Kwanzaa: a week of unity and culture



The kinara, which holds seven candles, is lit by celebrants of Kwanzaa. The candles are a physical representation of the seven principles of Kwanzaa or the Nguzo Saba.

It’s the final day. Foods ranging from fufu and Nigerian puff puffs to mac and cheese and okra are spread across the table as Jaden Clark (11) enjoys karamu, the celebratory feast of the holiday known as Kwanzaa, with family and friends.

On Dec. 26, when many have finished swapping gifts and feasting, a celebration is just beginning for the small percentage of Americans that observe the week-long holiday. Created in 1966 in the midst of the Civil Rights Movement by a professor of Black Studies, Maulana Karenga, Kwanzaa is a celebration of African culture.

Although it is not a religious holiday, Kwanzaa can be observed in a multitude of ways ranging from singing to dancing to reciting poetry. For Clark, he first began celebrating five years ago with his family.  

“I was at my cousin’s house … and my mom called me, and she said, ‘I’m about to pick you up, so you can celebrate Kwanzaa with us,’” Clark said. “… I was really blindsided, so at first I was like ‘No,’ … but I was forced to, but I’m glad I was.”

A brand new experience at the time has now become tradition for Clark as he participates in all seven days of Kwanzaa, which each represent a different value. The days are Umoja (unity),  Kujichagulia (self-determination), Ujima (collective work and responsibility), Ujamaa (cooperative economics), Nia (purpose), Kuumba (creativity) and Imani (faith). 

“For those who don’t celebrate, I wish they knew how enlightening it is because we all know the values. … but when you start to celebrate, or at least for me when I started to celebrate, I truly gained a deeper understanding of all of the values … and you know, it changed my life,” Clark said.  

For each day of Kwanzaa, a candle can be lit on the traditional candle holder, the kinara, to symbolize that day’s core value. Other common occurrences throughout the holiday are discussions of the values and the overall theme of unity as one of the holiday’s original reasons for creation was to bring African-American people together.  

“At the end of each day, you would grab hands and chant ‘harambee’ which … means ‘all pull together,’ … and it would be a sharing of our energy as a collective and just appreciating each other,” Clark said.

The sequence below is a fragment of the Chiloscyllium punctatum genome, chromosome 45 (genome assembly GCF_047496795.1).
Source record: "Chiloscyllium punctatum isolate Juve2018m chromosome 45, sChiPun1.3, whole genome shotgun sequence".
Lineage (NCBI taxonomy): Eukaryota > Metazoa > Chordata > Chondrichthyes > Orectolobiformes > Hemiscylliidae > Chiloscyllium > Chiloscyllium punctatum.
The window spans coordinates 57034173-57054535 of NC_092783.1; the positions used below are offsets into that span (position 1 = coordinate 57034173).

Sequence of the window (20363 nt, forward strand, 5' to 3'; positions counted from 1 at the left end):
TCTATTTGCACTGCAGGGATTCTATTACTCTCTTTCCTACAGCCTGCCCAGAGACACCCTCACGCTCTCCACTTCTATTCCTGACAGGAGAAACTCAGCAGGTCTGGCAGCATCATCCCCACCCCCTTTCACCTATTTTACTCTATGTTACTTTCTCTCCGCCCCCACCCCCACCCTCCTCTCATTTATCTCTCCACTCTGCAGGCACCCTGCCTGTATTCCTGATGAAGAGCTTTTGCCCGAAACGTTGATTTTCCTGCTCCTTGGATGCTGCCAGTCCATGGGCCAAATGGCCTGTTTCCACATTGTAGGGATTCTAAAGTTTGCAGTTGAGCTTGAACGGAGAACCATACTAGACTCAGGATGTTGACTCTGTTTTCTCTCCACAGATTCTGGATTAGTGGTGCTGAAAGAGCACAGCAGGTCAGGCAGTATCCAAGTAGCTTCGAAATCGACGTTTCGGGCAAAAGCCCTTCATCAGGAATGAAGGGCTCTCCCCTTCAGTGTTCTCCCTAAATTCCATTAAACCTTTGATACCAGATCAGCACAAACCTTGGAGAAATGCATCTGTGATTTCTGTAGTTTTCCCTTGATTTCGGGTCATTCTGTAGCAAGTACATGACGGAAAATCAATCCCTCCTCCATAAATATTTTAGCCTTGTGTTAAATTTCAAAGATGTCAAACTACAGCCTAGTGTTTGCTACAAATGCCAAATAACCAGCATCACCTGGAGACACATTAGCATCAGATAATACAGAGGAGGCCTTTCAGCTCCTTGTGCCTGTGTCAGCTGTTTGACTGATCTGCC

Despite Kwanzaa holding special meaning to some Americans, many are unaware of the holiday. Some celebrants like English teacher Sharmika Harris, who started participating three years ago, have their own beliefs about why the holiday is so hidden from American society.

“I think Christmas overshadows it … Santa Claus and gifts [are] kind of hard to beat,” Harris said. “It’s also new for a lot of people … [Americans not knowing about Kwanzaa] just shows where we are as a country and what we pay attention to. I also think that the principles of Kwanzaa are things that we should be doing anyway … when you talk about faith and purpose and creativity, those are things that we’re working on daily.”

Although the holiday was created for African-Americans to celebrate family, community and African culture, Clark believes that more Americans that do not celebrate should be aware of the holiday. He is not surprised by the lack of knowledge surrounding the holiday and feels disappointment. 

“When it comes around like late December, people will say ‘happy holidays’ because most people either think you’re celebrating Christmas or Hanukkah,” Clark said. “But nobody really knows about Kwanzaa, which is understandable because it’s really [a part of] black culture, and there are a lot of people out there who do not appreciate black culture or who don’t want to learn about it. … You don’t have to go into full depth of what Kwanzaa is, but just acknowledge it. Maybe even appreciate it because it’s good to know other people’s cultures.”

A common misconception is that one cannot celebrate Kwanzaa and Christmas, but as Kwanzaa is a cultural holiday, it is normal to observe both. For those looking to dive deeper into their own culture or learn about a new culture, there are ways to get involved locally through educational organizations and community events. 

“It’s not a negative to celebrate it because when you look at the principles … it’s what we already need to be working towards,” Harris said. “Especially for those who are trying to get more connected to their cultural background, where they’re really from and what their ancestors believed and valued. I think that’s a good start.” 

Clark, who was reluctant at first to celebrate, has now welcomed Kwanzaa as a yearly tradition. On his favorite day, the final day, Imani, he partakes in Karamu and joins in meaningful conversations that are one of many reasons why Kwanzaa is so special to him.

“I don’t want to say it means everything to me that’s so cliché but it really does though, because it’s really [about] families coming together, communities coming together, celebrating this one thing,” Clark said. “The love, the happiness, all of the energy that comes from it and that’s created it’s just amazing really.”